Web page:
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Theme: Perspective Share This Page
Bard-Bashing
by Richard H. Williams
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  I
William Shakespeare

What trash are his works in the gross.
This enormous dunghill!
The undisputed fame enjoyed by Shakespeare as a writer'is, like every other lie, a great evil.
We can say of Shakespeare, that never has a man turned so little knowledge into such great account.
Crude, immoral, vulgar, senseless!
With the single exception of Homer, there is no eminent writer, not even Sir Walter Scott, whom I can despise so entirely as I despise Shakespeare.
I have lately read Shakespeare and found it so intolerably dull that it nauseated me.

II
Lord Byron

Of Byron one can say, as of no other English poet of his eminence, that he added
nothing to the language, that he discovered nothing in the sounds, and developed
nothing in the meaning, of individual words.
Mad, bad, and dangerous to know!
I hate the whole race of them; there never existed a more worthless set than Byron
and his friends.
[On Byron's death] The world is rid of Lord Byron, but the deadly slime of his
touch still remains.
Byron dealt chiefly in felt and furbelow, wavy Damascus daggers, and pocket
pistols studded with paste.
He seemed to me to be the most vulgar-minded genius that ever produced a great
effect in literature.

III
Samuel Taylor Coleridge

A huge pendulum attached to a small clock.
Never did I see such apparatus got ready for thinking, and never so little thought.
Let simple Wordsworth chime his childish verse, and brother Coleridge lull
the babe at nurse.
Coleridge was a muddle-headed metaphysician who by some strange streak of
fortune turned out a few poems amongst the dreary flood of inanity that was his
wont.

IV
Ralph Waldo Emerson

A gap-toothed and hoary ape, who in his dotage spit and chatter from a
dirtier perch of his own finding and fouling.
Waldo is one of those people who would be enormously improved by death.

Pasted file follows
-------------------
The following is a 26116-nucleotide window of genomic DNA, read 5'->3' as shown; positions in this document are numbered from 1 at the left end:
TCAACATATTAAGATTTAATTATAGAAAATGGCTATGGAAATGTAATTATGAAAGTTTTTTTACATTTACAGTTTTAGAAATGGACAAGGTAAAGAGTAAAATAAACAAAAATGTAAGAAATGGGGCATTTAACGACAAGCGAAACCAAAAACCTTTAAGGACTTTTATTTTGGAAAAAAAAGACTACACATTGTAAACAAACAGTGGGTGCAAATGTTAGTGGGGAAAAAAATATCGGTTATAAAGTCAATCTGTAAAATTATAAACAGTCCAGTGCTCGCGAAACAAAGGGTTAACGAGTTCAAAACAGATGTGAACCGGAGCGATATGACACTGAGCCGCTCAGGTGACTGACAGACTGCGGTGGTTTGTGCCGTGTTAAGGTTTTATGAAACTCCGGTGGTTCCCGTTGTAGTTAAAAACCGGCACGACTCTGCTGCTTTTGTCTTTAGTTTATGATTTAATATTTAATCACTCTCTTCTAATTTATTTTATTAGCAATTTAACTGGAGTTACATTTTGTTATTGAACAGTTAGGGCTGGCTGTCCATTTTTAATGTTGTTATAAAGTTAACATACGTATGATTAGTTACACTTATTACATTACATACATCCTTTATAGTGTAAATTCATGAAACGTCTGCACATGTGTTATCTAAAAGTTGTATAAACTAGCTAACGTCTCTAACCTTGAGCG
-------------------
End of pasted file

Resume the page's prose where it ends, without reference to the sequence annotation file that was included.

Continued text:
Emerson is one who lives instinctively on ambrosia--- and leaves everything in-
digestible on his plate
Emerson's writing has a cold, cheerless glitter.

V
Rudyard Kipling

I doubt that the infant monster has any more to give.
Mr. Kipling 'stands for everything in this cankered world which I wish were otherwise.
Kipling is a gingo imperialist; he is morally insensitive and aesthetically disgusting.

VI
Alexander Pope

Who is this Pope that I hear so much about? I cannot discover what is his merit.
I wonder that he is not thrashed; but his littleness is his protection; no man shoots a wren.
There are two ways of disliking poetry; one way is to dislike it; the other is to read Pope.
Some call Pope little nightingale---all sound and no sense
His verses, when they were written, resembled nothing so much as spoonfuls of boiling oil, ladled out by a fiendish monkey at an upstairs window.
The great honor of that boast is such that hornets and mad dogs may boast as much.

VII
Ezra Pound

To me Pound remains the exquisite showman without the show.
A village explained. Excellent if you were a village, but if you were not, not.

VIII
Percy Bysshe Shelley

A lewd vegetarian.
A poor creature, who has said or done nothing worth a serious man taking the trouble of remembering.
Poor Shelley always was a kind of ghastly object; colorless, pallid, tuneless, without health or warmth or vigor.
A poor, thin, spasmodic hectic shrill and pallid being.

IX
Algernon Swinburne

He sits in a sewer and adds to it.
A perpetual functioning of genius without truth, feeling, or any adequate matter to be functioning on.
I attempt to describe Mr. Swinburne; and lo! the Bacchanal screams, the sterile sweats, serpents dance, men and women wrench, wriggle and foam in an endless alliteration of heated and meaningless words.

X
Alfred Tennyson

To think of him dribbling his powerful intellect through the gimlit holes of poetry.
A dirty man with opium-glazed eyes and rat-tailed hair.
Tennyson is a beautiful half of a poet.
There was little about melancholy that he didn't know; there was little else that he did.

XI
Walt Whitman

A large shaggy dog just unchained scouring the beaches of the world and baying at the moon.
This awful Whitman. This postmortem poet. This poet with the private soul leaking out of him all the time.
Walt Whitman is as unacquainted with art as a hog with mathematics.

XII
William Wordsworth

Is Wordsworth a bell with a wooden tongue?
Open him at any page and there lies the English language not.
The languid way in which he gives you a handful of numb unresponsive fingers.
Dank, limber verses, stuft with lakeside sedges, and propt with rotten stakes from rotten hedges.

XIII
William Butler Yates

He looks like an umbrella left behind at a picnic.
Yates amuses me part of the time and bores me to death with psychical research the rest.
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March 13, 2005
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